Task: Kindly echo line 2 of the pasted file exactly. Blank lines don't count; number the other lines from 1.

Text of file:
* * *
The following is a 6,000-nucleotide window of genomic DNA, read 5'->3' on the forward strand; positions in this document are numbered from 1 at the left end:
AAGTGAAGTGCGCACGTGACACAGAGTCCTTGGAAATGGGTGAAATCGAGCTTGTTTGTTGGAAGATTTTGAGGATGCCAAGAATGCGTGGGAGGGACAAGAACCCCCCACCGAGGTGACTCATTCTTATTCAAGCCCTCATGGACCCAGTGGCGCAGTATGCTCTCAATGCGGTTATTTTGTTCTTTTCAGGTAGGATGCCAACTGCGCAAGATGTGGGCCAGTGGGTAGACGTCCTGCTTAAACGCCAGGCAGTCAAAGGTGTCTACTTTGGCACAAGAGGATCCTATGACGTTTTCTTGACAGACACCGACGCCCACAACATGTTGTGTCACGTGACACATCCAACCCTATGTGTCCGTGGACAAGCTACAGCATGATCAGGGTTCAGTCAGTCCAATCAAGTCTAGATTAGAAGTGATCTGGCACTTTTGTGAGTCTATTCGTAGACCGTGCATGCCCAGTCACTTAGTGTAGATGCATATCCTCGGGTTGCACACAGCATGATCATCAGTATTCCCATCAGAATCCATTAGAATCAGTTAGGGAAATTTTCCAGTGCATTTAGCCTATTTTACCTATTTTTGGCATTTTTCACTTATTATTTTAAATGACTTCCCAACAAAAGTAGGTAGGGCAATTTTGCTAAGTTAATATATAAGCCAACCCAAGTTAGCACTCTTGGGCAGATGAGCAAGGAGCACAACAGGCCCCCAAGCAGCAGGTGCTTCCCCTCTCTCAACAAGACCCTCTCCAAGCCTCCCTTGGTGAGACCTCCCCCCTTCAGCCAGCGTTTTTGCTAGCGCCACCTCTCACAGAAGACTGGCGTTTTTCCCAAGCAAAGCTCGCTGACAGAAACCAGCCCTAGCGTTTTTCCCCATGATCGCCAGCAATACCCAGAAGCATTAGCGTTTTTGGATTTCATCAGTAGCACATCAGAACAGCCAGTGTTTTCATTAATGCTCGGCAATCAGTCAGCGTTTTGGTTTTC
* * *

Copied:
AAGTGAAGTGCGCACGTGACACAGAGTCCTTGGAAATGGGTGAAATCGAGCTTGTTTGTTGGAAGATTTTGAGGATGCCAAGAATGCGTGGGAGGGACAAGAACCCCCCACCGAGGTGACTCATTCTTATTCAAGCCCTCATGGACCCAGTGGCGCAGTATGCTCTCAATGCGGTTATTTTGTTCTTTTCAGGTAGGATGCCAACTGCGCAAGATGTGGGCCAGTGGGTAGACGTCCTGCTTAAACGCCAGGCAGTCAAAGGTGTCTACTTTGGCACAAGAGGATCCTATGACGTTTTCTTGACAGACACCGACGCCCACAACATGTTGTGTCACGTGACACATCCAACCCTATGTGTCCGTGGACAAGCTACAGCATGATCAGGGTTCAGTCAGTCCAATCAAGTCTAGATTAGAAGTGATCTGGCACTTTTGTGAGTCTATTCGTAGACCGTGCATGCCCAGTCACTTAGTGTAGATGCATATCCTCGGGTTGCACACAGCATGATCATCAGTATTCCCATCAGAATCCATTAGAATCAGTTAGGGAAATTTTCCAGTGCATTTAGCCTATTTTACCTATTTTTGGCATTTTTCACTTATTATTTTAAATGACTTCCCAACAAAAGTAGGTAGGGCAATTTTGCTAAGTTAATATATAAGCCAACCCAAGTTAGCACTCTTGGGCAGATGAGCAAGGAGCACAACAGGCCCCCAAGCAGCAGGTGCTTCCCCTCTCTCAACAAGACCCTCTCCAAGCCTCCCTTGGTGAGACCTCCCCCCTTCAGCCAGCGTTTTTGCTAGCGCCACCTCTCACAGAAGACTGGCGTTTTTCCCAAGCAAAGCTCGCTGACAGAAACCAGCCCTAGCGTTTTTCCCCATGATCGCCAGCAATACCCAGAAGCATTAGCGTTTTTGGATTTCATCAGTAGCACATCAGAACAGCCAGTGTTTTCATTAATGCTCGGCAATCAGTCAGCGTTTTGGTTTTC